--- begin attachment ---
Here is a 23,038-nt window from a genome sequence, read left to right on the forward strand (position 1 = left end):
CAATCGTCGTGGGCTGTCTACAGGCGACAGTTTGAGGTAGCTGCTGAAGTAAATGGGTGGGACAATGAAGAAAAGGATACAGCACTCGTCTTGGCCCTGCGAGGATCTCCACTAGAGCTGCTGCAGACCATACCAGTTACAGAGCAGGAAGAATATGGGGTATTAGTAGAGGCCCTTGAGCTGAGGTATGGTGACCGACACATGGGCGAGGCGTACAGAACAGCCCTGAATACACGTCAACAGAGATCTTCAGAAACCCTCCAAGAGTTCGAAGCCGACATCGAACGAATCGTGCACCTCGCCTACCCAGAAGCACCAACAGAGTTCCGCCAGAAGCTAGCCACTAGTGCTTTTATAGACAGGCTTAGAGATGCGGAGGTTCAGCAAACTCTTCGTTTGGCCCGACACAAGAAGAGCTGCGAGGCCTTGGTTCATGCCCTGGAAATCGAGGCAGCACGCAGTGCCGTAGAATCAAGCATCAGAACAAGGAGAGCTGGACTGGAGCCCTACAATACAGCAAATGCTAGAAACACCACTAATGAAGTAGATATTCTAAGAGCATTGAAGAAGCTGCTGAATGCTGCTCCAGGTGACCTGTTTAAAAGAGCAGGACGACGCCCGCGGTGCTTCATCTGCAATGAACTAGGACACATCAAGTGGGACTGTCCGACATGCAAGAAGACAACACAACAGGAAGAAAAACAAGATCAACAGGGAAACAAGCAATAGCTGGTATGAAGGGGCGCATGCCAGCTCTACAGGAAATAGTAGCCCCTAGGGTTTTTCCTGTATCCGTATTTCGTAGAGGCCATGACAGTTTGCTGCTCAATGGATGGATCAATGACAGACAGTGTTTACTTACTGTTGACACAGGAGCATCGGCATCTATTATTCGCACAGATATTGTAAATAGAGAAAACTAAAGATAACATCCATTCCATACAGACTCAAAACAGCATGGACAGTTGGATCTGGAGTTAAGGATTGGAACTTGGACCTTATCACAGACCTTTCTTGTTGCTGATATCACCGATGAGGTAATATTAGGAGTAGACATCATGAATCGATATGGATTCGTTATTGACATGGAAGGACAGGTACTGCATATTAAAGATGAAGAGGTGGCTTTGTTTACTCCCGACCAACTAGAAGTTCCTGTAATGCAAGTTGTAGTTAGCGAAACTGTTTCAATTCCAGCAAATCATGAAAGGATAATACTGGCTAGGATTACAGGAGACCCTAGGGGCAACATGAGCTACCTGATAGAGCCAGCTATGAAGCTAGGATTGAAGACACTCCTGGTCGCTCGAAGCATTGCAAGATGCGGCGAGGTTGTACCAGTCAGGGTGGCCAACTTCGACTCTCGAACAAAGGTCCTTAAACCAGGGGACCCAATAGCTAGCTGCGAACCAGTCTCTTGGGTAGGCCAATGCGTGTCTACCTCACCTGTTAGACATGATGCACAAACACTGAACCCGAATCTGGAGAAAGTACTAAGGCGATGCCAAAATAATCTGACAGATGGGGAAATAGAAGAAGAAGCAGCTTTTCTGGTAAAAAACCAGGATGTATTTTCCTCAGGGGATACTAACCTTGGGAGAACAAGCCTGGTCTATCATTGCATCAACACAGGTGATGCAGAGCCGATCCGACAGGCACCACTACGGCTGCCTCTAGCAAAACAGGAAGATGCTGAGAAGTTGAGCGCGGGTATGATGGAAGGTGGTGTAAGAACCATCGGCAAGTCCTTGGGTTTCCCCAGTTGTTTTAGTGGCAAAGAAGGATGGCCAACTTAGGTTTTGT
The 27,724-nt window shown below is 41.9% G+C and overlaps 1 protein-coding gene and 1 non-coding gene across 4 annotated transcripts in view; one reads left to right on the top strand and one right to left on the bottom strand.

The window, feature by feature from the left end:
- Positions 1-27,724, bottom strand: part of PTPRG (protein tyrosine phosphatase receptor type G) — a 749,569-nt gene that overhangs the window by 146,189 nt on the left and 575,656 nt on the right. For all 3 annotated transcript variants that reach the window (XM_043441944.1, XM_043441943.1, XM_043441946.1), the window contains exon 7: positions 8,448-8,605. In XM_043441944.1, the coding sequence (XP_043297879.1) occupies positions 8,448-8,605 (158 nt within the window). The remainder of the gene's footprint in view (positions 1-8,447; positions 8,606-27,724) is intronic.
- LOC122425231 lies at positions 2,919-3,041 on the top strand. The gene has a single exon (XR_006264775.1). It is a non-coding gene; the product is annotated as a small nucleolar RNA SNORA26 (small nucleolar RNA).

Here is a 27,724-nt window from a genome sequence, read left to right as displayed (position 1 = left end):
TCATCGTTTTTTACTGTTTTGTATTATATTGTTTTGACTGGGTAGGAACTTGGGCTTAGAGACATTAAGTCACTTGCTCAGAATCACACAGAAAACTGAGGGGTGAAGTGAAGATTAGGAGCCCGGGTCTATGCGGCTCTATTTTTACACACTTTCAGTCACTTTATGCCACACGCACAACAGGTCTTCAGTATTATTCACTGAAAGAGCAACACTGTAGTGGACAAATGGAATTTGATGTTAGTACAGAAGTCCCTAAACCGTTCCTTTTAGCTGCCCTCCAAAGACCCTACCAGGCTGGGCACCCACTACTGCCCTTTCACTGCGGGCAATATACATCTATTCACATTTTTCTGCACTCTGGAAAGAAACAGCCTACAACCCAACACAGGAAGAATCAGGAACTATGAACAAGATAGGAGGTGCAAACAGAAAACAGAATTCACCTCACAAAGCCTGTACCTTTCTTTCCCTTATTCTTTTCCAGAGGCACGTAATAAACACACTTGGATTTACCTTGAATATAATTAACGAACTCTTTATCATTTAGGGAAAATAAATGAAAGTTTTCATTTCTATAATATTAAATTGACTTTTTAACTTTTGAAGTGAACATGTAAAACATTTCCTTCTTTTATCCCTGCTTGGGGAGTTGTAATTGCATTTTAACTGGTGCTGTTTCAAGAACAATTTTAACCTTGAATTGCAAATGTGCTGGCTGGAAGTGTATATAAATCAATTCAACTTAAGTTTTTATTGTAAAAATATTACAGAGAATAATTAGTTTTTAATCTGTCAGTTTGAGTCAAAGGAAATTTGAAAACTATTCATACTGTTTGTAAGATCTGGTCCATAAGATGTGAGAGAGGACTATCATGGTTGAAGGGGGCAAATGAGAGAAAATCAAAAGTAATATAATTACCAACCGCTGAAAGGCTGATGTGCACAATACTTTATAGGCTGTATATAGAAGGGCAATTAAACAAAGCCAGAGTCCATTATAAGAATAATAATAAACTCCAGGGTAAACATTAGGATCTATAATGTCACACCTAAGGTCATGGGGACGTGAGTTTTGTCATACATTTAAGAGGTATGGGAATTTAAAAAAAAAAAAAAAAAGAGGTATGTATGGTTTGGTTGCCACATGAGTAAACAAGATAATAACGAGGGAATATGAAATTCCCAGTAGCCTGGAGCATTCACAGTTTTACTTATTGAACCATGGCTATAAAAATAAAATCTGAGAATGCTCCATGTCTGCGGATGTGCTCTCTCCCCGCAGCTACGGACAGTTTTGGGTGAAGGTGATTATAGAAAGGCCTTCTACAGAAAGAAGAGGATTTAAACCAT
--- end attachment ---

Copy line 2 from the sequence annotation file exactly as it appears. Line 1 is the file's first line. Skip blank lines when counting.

CAATCGTCGTGGGCTGTCTACAGGCGACAGTTTGAGGTAGCTGCTGAAGTAAATGGGTGGGACAATGAAGAAAAGGATACAGCACTCGTCTTGGCCCTGCGAGGATCTCCACTAGAGCTGCTGCAGACCATACCAGTTACAGAGCAGGAAGAATATGGGGTATTAGTAGAGGCCCTTGAGCTGAGGTATGGTGACCGACACATGGGCGAGGCGTACAGAACAGCCCTGAATACACGTCAACAGAGATCTTCAGAAACCCTCCAAGAGTTCGAAGCCGACATCGAACGAATCGTGCACCTCGCCTACCCAGAAGCACCAACAGAGTTCCGCCAGAAGCTAGCCACTAGTGCTTTTATAGACAGGCTTAGAGATGCGGAGGTTCAGCAAACTCTTCGTTTGGCCCGACACAAGAAGAGCTGCGAGGCCTTGGTTCATGCCCTGGAAATCGAGGCAGCACGCAGTGCCGTAGAATCAAGCATCAGAACAAGGAGAGCTGGACTGGAGCCCTACAATACAGCAAATGCTAGAAACACCACTAATGAAGTAGATATTCTAAGAGCATTGAAGAAGCTGCTGAATGCTGCTCCAGGTGACCTGTTTAAAAGAGCAGGACGACGCCCGCGGTGCTTCATCTGCAATGAACTAGGACACATCAAGTGGGACTGTCCGACATGCAAGAAGACAACACAACAGGAAGAAAAACAAGATCAACAGGGAAACAAGCAATAGCTGGTATGAAGGGGCGCATGCCAGCTCTACAGGAAATAGTAGCCCCTAGGGTTTTTCCTGTATCCGTATTTCGTAGAGGCCATGACAGTTTGCTGCTCAATGGATGGATCAATGACAGACAGTGTTTACTTACTGTTGACACAGGAGCATCGGCATCTATTATTCGCACAGATATTGTAAATAGAGAAAACTAAAGATAACATCCATTCCATACAGACTCAAAACAGCATGGACAGTTGGATCTGGAGTTAAGGATTGGAACTTGGACCTTATCACAGACCTTTCTTGTTGCTGATATCACCGATGAGGTAATATTAGGAGTAGACATCATGAATCGATATGGATTCGTTATTGACATGGAAGGACAGGTACTGCATATTAAAGATGAAGAGGTGGCTTTGTTTACTCCCGACCAACTAGAAGTTCCTGTAATGCAAGTTGTAGTTAGCGAAACTGTTTCAATTCCAGCAAATCATGAAAGGATAATACTGGCTAGGATTACAGGAGACCCTAGGGGCAACATGAGCTACCTGATAGAGCCAGCTATGAAGCTAGGATTGAAGACACTCCTGGTCGCTCGAAGCATTGCAAGATGCGGCGAGGTTGTACCAGTCAGGGTGGCCAACTTCGACTCTCGAACAAAGGTCCTTAAACCAGGGGACCCAATAGCTAGCTGCGAACCAGTCTCTTGGGTAGGCCAATGCGTGTCTACCTCACCTGTTAGACATGATGCACAAACACTGAACCCGAATCTGGAGAAAGTACTAAGGCGATGCCAAAATAATCTGACAGATGGGGAAATAGAAGAAGAAGCAGCTTTTCTGGTAAAAAACCAGGATGTATTTTCCTCAGGGGATACTAACCTTGGGAGAACAAGCCTGGTCTATCATTGCATCAACACAGGTGATGCAGAGCCGATCCGACAGGCACCACTACGGCTGCCTCTAGCAAAACAGGAAGATGCTGAGAAGTTGAGCGCGGGTATGATGGAAGGTGGTGTAAGAACCATCGGCAAGTCCTTGGGTTTCCCCAGTTGTTTTAGTGGCAAAGAAGGATGGCCAACTTAGGTTTTGT